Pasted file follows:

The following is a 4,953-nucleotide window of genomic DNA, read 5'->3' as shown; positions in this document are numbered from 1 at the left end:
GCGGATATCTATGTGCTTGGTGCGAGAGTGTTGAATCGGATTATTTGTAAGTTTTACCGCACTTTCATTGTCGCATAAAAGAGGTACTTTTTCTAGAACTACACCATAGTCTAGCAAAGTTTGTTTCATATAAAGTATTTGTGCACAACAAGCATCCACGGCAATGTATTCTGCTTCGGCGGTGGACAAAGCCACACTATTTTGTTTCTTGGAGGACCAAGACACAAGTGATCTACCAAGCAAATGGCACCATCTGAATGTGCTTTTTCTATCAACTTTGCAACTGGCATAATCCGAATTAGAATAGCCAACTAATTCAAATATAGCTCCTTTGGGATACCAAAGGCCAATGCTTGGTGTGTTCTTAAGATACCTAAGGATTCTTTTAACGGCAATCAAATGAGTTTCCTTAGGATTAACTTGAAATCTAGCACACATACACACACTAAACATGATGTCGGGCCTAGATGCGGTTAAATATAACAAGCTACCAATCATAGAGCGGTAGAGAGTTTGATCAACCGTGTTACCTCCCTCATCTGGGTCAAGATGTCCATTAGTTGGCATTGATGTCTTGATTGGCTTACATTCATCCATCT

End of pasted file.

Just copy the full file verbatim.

The following is a 4,953-nucleotide window of genomic DNA, read 5'->3' as shown; positions in this document are numbered from 1 at the left end:
GCGGATATCTATGTGCTTGGTGCGAGAGTGTTGAATCGGATTATTTGTAAGTTTTACCGCACTTTCATTGTCGCATAAAAGAGGTACTTTTTCTAGAACTACACCATAGTCTAGCAAAGTTTGTTTCATATAAAGTATTTGTGCACAACAAGCATCCACGGCAATGTATTCTGCTTCGGCGGTGGACAAAGCCACACTATTTTGTTTCTTGGAGGACCAAGACACAAGTGATCTACCAAGCAAATGGCACCATCTGAATGTGCTTTTTCTATCAACTTTGCAACTGGCATAATCCGAATTAGAATAGCCAACTAATTCAAATATAGCTCCTTTGGGATACCAAAGGCCAATGCTTGGTGTGTTCTTAAGATACCTAAGGATTCTTTTAACGGCAATCAAATGAGTTTCCTTAGGATTAACTTGAAATCTAGCACACATACACACACTAAACATGATGTCGGGCCTAGATGCGGTTAAATATAACAAGCTACCAATCATAGAGCGGTAGAGAGTTTGATCAACCGTGTTACCTCCCTCATCTGGGTCAAGATGTCCATTAGTTGGCATTGATGTCTTGATTGGCTTACATTCATCCATCT